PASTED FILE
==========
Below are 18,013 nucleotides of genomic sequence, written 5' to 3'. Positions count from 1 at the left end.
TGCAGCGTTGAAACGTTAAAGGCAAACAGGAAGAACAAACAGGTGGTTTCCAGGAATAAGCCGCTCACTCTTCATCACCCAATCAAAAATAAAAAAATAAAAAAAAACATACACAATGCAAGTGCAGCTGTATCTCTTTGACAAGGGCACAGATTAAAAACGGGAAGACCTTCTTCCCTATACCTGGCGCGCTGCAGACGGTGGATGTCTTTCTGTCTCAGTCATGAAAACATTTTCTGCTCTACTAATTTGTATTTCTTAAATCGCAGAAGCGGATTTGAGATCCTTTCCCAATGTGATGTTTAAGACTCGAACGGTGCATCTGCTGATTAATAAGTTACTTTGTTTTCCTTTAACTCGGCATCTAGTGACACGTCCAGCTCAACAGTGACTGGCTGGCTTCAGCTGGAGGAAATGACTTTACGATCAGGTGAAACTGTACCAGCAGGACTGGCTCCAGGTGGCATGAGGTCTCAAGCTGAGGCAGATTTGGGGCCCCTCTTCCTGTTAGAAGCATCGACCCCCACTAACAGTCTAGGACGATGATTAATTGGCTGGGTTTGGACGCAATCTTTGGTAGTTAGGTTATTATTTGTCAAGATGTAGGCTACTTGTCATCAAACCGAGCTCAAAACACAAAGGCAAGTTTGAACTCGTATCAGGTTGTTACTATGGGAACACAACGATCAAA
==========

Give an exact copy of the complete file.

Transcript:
Below are 18,013 nucleotides of genomic sequence, written 5' to 3'. Positions count from 1 at the left end.
TGCAGCGTTGAAACGTTAAAGGCAAACAGGAAGAACAAACAGGTGGTTTCCAGGAATAAGCCGCTCACTCTTCATCACCCAATCAAAAATAAAAAAATAAAAAAAAACATACACAATGCAAGTGCAGCTGTATCTCTTTGACAAGGGCACAGATTAAAAACGGGAAGACCTTCTTCCCTATACCTGGCGCGCTGCAGACGGTGGATGTCTTTCTGTCTCAGTCATGAAAACATTTTCTGCTCTACTAATTTGTATTTCTTAAATCGCAGAAGCGGATTTGAGATCCTTTCCCAATGTGATGTTTAAGACTCGAACGGTGCATCTGCTGATTAATAAGTTACTTTGTTTTCCTTTAACTCGGCATCTAGTGACACGTCCAGCTCAACAGTGACTGGCTGGCTTCAGCTGGAGGAAATGACTTTACGATCAGGTGAAACTGTACCAGCAGGACTGGCTCCAGGTGGCATGAGGTCTCAAGCTGAGGCAGATTTGGGGCCCCTCTTCCTGTTAGAAGCATCGACCCCCACTAACAGTCTAGGACGATGATTAATTGGCTGGGTTTGGACGCAATCTTTGGTAGTTAGGTTATTATTTGTCAAGATGTAGGCTACTTGTCATCAAACCGAGCTCAAAACACAAAGGCAAGTTTGAACTCGTATCAGGTTGTTACTATGGGAACACAACGATCAAA